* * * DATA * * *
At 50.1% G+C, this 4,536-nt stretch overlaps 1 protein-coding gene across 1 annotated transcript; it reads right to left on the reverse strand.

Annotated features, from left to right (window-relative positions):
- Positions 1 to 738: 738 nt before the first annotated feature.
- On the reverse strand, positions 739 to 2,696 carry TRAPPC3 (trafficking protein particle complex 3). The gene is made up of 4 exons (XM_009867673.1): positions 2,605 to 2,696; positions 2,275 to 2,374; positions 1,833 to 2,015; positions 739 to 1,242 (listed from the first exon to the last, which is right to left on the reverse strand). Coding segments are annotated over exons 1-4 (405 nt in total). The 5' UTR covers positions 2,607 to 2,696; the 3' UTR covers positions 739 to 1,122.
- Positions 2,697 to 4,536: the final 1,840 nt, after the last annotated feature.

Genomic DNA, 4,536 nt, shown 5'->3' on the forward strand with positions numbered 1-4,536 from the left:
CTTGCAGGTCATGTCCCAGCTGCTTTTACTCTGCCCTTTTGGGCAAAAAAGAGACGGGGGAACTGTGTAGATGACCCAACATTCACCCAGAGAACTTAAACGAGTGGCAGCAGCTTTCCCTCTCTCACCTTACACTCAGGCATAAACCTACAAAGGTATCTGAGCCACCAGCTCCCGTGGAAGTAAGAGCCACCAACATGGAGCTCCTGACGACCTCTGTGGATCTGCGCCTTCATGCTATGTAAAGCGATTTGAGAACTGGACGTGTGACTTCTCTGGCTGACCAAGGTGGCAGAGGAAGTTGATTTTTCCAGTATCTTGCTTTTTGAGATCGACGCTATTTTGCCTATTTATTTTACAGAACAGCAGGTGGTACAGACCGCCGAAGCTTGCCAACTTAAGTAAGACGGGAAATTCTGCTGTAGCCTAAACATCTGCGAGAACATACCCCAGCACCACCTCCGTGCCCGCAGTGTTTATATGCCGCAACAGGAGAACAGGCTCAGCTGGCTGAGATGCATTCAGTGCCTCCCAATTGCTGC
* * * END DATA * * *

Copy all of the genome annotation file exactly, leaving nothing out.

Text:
At 50.1% G+C, this 4,536-nt stretch overlaps 1 protein-coding gene across 1 annotated transcript; it reads right to left on the reverse strand.

Annotated features, from left to right (window-relative positions):
- Positions 1 to 738: 738 nt before the first annotated feature.
- On the reverse strand, positions 739 to 2,696 carry TRAPPC3 (trafficking protein particle complex 3). The gene is made up of 4 exons (XM_009867673.1): positions 2,605 to 2,696; positions 2,275 to 2,374; positions 1,833 to 2,015; positions 739 to 1,242 (listed from the first exon to the last, which is right to left on the reverse strand). Coding segments are annotated over exons 1-4 (405 nt in total). The 5' UTR covers positions 2,607 to 2,696; the 3' UTR covers positions 739 to 1,122.
- Positions 2,697 to 4,536: the final 1,840 nt, after the last annotated feature.

Genomic DNA, 4,536 nt, shown 5'->3' on the forward strand with positions numbered 1-4,536 from the left:
CTTGCAGGTCATGTCCCAGCTGCTTTTACTCTGCCCTTTTGGGCAAAAAAGAGACGGGGGAACTGTGTAGATGACCCAACATTCACCCAGAGAACTTAAACGAGTGGCAGCAGCTTTCCCTCTCTCACCTTACACTCAGGCATAAACCTACAAAGGTATCTGAGCCACCAGCTCCCGTGGAAGTAAGAGCCACCAACATGGAGCTCCTGACGACCTCTGTGGATCTGCGCCTTCATGCTATGTAAAGCGATTTGAGAACTGGACGTGTGACTTCTCTGGCTGACCAAGGTGGCAGAGGAAGTTGATTTTTCCAGTATCTTGCTTTTTGAGATCGACGCTATTTTGCCTATTTATTTTACAGAACAGCAGGTGGTACAGACCGCCGAAGCTTGCCAACTTAAGTAAGACGGGAAATTCTGCTGTAGCCTAAACATCTGCGAGAACATACCCCAGCACCACCTCCGTGCCCGCAGTGTTTATATGCCGCAACAGGAGAACAGGCTCAGCTGGCTGAGATGCATTCAGTGCCTCCCAATTGCTGC